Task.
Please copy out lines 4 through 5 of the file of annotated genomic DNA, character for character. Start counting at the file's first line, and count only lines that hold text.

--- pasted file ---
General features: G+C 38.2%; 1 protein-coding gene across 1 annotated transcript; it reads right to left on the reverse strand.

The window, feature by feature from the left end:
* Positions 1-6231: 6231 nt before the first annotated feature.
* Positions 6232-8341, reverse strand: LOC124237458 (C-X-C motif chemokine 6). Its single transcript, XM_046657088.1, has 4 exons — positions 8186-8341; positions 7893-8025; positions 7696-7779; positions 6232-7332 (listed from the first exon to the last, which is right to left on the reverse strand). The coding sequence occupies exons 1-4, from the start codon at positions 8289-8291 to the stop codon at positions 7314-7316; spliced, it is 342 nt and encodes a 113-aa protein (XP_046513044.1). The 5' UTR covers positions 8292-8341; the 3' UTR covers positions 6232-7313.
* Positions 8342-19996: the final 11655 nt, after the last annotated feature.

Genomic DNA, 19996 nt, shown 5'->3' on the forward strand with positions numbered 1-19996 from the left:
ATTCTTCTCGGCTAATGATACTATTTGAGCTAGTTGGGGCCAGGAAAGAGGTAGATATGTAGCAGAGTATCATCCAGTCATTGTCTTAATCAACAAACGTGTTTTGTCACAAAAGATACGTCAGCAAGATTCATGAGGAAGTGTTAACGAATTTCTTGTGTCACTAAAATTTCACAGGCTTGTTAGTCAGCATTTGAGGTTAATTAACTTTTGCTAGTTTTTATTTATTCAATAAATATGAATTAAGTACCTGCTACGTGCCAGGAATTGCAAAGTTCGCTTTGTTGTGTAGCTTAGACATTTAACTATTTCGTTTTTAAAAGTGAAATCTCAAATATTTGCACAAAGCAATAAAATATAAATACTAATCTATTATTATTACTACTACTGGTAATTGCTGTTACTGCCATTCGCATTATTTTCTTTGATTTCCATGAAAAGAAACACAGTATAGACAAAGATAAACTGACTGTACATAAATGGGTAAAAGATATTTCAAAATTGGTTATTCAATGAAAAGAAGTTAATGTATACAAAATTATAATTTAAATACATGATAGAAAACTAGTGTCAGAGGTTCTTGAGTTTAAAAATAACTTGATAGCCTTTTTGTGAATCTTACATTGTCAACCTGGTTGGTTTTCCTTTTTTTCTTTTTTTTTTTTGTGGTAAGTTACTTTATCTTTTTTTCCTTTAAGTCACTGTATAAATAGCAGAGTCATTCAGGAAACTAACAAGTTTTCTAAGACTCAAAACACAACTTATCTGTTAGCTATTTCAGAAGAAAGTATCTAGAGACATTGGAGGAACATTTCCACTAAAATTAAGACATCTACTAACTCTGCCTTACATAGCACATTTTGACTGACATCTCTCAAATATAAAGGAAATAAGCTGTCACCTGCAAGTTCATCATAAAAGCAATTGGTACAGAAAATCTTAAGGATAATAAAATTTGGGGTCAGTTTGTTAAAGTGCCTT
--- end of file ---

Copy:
* Positions 6232-8341, reverse strand: LOC124237458 (C-X-C motif chemokine 6). Its single transcript, XM_046657088.1, has 4 exons — positions 8186-8341; positions 7893-8025; positions 7696-7779; positions 6232-7332 (listed from the first exon to the last, which is right to left on the reverse strand). The coding sequence occupies exons 1-4, from the start codon at positions 8289-8291 to the stop codon at positions 7314-7316; spliced, it is 342 nt and encodes a 113-aa protein (XP_046513044.1). The 5' UTR covers positions 8292-8341; the 3' UTR covers positions 6232-7313.
* Positions 8342-19996: the final 11655 nt, after the last annotated feature.